Software may be growing increasingly ubiquitous. But that just means the problems associated with poor design are growing as well. The Economist cites the Standish Group's estimates that "30% of all software projects are cancelled, nearly half come in over budget, 60% are considered failures by the organisations that initiated them, and nine out of ten come in late." The publication goes on to point to a 2002 study by the National Institute of Standards (NIST), which contended that software errors are costing the American economy $59.5 billion each year. "Worldwide, it would be safe to multiply this figure by a factor of two."
The Economist pins the blame, primarily, on weaknesses in the development process and the relative immaturity of development tools and applications. Fortunately, it sees promise in the areas of software life cycle management, testing, and the open source movement. One driver of improvement, it contends, is the vendor collaboration (particularly between Microsoft and IBM) necessary to successfully compete in the emerging market for Web services.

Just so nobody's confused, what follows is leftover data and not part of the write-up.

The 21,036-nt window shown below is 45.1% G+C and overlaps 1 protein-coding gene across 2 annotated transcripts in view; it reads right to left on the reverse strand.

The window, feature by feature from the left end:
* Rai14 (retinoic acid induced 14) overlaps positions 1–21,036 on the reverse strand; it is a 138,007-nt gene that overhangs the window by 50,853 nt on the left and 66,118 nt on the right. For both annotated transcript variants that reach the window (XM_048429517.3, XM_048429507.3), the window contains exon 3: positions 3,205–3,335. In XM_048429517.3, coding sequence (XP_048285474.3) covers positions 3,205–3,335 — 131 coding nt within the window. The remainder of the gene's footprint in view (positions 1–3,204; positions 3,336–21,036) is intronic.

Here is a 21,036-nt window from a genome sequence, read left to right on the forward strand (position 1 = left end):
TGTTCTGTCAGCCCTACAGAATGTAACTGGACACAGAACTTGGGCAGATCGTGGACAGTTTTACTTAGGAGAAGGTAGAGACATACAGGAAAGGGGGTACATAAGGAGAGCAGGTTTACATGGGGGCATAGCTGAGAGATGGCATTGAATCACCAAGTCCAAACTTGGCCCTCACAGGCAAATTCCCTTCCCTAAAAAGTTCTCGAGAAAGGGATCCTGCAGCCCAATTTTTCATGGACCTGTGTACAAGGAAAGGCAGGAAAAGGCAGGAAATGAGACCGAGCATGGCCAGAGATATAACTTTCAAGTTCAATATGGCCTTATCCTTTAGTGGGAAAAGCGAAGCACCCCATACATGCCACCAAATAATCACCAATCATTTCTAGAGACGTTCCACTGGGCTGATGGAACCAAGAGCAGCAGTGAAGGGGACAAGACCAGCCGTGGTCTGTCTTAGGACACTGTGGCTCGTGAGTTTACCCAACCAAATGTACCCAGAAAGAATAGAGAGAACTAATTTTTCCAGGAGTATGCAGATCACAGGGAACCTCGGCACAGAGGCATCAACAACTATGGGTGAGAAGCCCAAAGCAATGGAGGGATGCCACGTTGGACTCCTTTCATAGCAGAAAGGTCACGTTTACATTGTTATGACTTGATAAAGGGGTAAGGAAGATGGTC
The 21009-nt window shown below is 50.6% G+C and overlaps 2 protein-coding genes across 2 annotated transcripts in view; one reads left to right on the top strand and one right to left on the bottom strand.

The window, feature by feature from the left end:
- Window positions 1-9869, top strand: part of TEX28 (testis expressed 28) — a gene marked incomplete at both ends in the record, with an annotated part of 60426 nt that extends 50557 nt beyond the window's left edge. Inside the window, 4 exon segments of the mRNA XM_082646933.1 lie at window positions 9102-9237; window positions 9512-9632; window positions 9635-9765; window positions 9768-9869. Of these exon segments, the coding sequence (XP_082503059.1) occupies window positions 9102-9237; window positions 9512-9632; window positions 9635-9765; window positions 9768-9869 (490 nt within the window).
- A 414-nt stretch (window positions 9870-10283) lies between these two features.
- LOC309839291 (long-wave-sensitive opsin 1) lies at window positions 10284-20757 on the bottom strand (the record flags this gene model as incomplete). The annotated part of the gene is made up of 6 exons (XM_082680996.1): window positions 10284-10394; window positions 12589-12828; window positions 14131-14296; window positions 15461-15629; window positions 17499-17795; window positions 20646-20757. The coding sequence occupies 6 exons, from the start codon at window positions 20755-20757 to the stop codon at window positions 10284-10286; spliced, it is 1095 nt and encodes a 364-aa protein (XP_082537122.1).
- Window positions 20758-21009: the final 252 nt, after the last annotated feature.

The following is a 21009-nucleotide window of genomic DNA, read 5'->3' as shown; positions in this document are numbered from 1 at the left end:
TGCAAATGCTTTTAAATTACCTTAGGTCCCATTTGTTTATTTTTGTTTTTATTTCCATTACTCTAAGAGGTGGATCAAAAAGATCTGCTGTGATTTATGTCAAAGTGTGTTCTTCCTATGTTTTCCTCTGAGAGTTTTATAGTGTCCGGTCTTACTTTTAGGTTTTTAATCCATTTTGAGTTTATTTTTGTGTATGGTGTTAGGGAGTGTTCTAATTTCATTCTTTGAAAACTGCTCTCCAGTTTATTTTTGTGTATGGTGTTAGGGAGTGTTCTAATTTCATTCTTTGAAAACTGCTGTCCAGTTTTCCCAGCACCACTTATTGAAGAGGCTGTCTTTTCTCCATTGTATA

But all is not quite right: "One snag is that, so far, web services have turned out to be much harder to deliver than their champions had hoped." It goes on to cite the example of America's failed initiative to enable 6 million Americans abroad to vote on the Internet in recent elections. The pilot program, which involved 100,000 expats, was abandoned (after $22 million had already been spent) because the software was deemed unreliable.
On the postive side, the publication contends various approaches "to prevent the occurrence of such disasters...have more similarities than differences. IBM tends to favour Java as its native programming language, while Microsoft prefers C#, a language it developed itself. However, both firms' platforms support other languages. Borland claims that, being neutral, it does a better job, but marketing seems to be as important as technology when it comes to winning market share."